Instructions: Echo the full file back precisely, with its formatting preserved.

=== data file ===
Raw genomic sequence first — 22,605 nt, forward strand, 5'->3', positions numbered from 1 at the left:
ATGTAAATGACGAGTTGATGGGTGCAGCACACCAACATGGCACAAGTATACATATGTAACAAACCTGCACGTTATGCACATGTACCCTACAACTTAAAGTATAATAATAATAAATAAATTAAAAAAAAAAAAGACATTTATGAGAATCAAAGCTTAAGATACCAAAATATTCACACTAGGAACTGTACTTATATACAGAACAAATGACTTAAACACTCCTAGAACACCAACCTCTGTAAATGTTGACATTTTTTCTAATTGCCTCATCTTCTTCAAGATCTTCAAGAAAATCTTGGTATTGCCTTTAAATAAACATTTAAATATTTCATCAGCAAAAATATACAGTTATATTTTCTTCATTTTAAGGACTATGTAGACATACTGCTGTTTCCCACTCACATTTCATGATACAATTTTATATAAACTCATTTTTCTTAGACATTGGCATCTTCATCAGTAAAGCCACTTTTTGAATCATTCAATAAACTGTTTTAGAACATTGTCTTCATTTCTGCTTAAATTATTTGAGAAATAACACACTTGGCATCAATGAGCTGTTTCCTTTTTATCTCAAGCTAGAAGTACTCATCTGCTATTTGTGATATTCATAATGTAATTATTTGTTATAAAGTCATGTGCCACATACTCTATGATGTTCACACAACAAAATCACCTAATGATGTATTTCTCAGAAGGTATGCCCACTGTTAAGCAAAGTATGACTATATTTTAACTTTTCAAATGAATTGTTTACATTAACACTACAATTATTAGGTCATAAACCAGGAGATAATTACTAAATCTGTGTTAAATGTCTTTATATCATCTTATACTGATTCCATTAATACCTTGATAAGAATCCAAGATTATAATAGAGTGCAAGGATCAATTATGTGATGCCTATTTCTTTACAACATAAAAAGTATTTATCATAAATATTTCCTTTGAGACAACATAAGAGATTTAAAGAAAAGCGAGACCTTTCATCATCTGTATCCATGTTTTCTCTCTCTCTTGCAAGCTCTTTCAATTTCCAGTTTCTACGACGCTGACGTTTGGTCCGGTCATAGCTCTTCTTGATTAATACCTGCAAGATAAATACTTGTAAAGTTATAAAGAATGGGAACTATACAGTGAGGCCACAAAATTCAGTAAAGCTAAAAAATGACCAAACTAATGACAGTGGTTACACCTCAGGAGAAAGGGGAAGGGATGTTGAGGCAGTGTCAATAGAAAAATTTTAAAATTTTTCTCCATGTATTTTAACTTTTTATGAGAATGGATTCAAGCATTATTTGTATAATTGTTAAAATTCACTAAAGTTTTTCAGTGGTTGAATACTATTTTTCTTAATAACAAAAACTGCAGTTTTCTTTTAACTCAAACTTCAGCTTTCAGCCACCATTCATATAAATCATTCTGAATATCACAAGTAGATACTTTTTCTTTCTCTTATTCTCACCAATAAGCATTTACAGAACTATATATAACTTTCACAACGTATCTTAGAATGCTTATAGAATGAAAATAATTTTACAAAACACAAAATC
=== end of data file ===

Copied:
Raw genomic sequence first — 22,605 nt, forward strand, 5'->3', positions numbered from 1 at the left:
ATGTAAATGACGAGTTGATGGGTGCAGCACACCAACATGGCACAAGTATACATATGTAACAAACCTGCACGTTATGCACATGTACCCTACAACTTAAAGTATAATAATAATAAATAAATTAAAAAAAAAAAAGACATTTATGAGAATCAAAGCTTAAGATACCAAAATATTCACACTAGGAACTGTACTTATATACAGAACAAATGACTTAAACACTCCTAGAACACCAACCTCTGTAAATGTTGACATTTTTTCTAATTGCCTCATCTTCTTCAAGATCTTCAAGAAAATCTTGGTATTGCCTTTAAATAAACATTTAAATATTTCATCAGCAAAAATATACAGTTATATTTTCTTCATTTTAAGGACTATGTAGACATACTGCTGTTTCCCACTCACATTTCATGATACAATTTTATATAAACTCATTTTTCTTAGACATTGGCATCTTCATCAGTAAAGCCACTTTTTGAATCATTCAATAAACTGTTTTAGAACATTGTCTTCATTTCTGCTTAAATTATTTGAGAAATAACACACTTGGCATCAATGAGCTGTTTCCTTTTTATCTCAAGCTAGAAGTACTCATCTGCTATTTGTGATATTCATAATGTAATTATTTGTTATAAAGTCATGTGCCACATACTCTATGATGTTCACACAACAAAATCACCTAATGATGTATTTCTCAGAAGGTATGCCCACTGTTAAGCAAAGTATGACTATATTTTAACTTTTCAAATGAATTGTTTACATTAACACTACAATTATTAGGTCATAAACCAGGAGATAATTACTAAATCTGTGTTAAATGTCTTTATATCATCTTATACTGATTCCATTAATACCTTGATAAGAATCCAAGATTATAATAGAGTGCAAGGATCAATTATGTGATGCCTATTTCTTTACAACATAAAAAGTATTTATCATAAATATTTCCTTTGAGACAACATAAGAGATTTAAAGAAAAGCGAGACCTTTCATCATCTGTATCCATGTTTTCTCTCTCTCTTGCAAGCTCTTTCAATTTCCAGTTTCTACGACGCTGACGTTTGGTCCGGTCATAGCTCTTCTTGATTAATACCTGCAAGATAAATACTTGTAAAGTTATAAAGAATGGGAACTATACAGTGAGGCCACAAAATTCAGTAAAGCTAAAAAATGACCAAACTAATGACAGTGGTTACACCTCAGGAGAAAGGGGAAGGGATGTTGAGGCAGTGTCAATAGAAAAATTTTAAAATTTTTCTCCATGTATTTTAACTTTTTATGAGAATGGATTCAAGCATTATTTGTATAATTGTTAAAATTCACTAAAGTTTTTCAGTGGTTGAATACTATTTTTCTTAATAACAAAAACTGCAGTTTTCTTTTAACTCAAACTTCAGCTTTCAGCCACCATTCATATAAATCATTCTGAATATCACAAGTAGATACTTTTTCTTTCTCTTATTCTCACCAATAAGCATTTACAGAACTATATATAACTTTCACAACGTATCTTAGAATGCTTATAGAATGAAAATAATTTTACAAAACACAAAATC